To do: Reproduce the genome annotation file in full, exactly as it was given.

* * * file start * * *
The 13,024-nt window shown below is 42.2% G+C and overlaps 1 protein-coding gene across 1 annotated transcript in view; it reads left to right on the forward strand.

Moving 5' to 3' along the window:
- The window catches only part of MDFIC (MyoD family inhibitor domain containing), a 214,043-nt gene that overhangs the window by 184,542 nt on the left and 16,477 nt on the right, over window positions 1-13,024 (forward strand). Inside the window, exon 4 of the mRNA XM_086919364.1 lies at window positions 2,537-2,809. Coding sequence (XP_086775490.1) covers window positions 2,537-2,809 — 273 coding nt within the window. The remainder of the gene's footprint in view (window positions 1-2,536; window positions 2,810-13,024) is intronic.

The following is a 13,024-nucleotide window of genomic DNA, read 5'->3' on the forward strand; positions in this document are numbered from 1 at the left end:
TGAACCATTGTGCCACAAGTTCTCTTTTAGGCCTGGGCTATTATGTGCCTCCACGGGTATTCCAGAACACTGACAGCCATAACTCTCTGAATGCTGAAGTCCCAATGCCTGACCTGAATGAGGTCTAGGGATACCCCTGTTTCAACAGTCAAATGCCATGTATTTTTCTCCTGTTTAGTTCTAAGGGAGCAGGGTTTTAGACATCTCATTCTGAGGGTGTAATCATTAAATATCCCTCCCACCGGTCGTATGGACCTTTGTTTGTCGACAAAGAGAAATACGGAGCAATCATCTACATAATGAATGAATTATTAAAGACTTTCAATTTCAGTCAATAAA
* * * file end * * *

The 13,024-nt window shown below is 42.2% G+C and overlaps 1 protein-coding gene across 1 annotated transcript in view; it reads left to right on the forward strand.

Moving 5' to 3' along the window:
- The window catches only part of MDFIC (MyoD family inhibitor domain containing), a 214,043-nt gene that overhangs the window by 184,542 nt on the left and 16,477 nt on the right, over window positions 1-13,024 (forward strand). Inside the window, exon 4 of the mRNA XM_086919364.1 lies at window positions 2,537-2,809. Coding sequence (XP_086775490.1) covers window positions 2,537-2,809 — 273 coding nt within the window. The remainder of the gene's footprint in view (window positions 1-2,536; window positions 2,810-13,024) is intronic.

The following is a 13,024-nucleotide window of genomic DNA, read 5'->3' on the forward strand; positions in this document are numbered from 1 at the left end:
TGAACCATTGTGCCACAAGTTCTCTTTTAGGCCTGGGCTATTATGTGCCTCCACGGGTATTCCAGAACACTGACAGCCATAACTCTCTGAATGCTGAAGTCCCAATGCCTGACCTGAATGAGGTCTAGGGATACCCCTGTTTCAACAGTCAAATGCCATGTATTTTTCTCCTGTTTAGTTCTAAGGGAGCAGGGTTTTAGACATCTCATTCTGAGGGTGTAATCATTAAATATCCCTCCCACCGGTCGTATGGACCTTTGTTTGTCGACAAAGAGAAATACGGAGCAATCATCTACATAATGAATGAATTATTAAAGACTTTCAATTTCAGTCAATAAA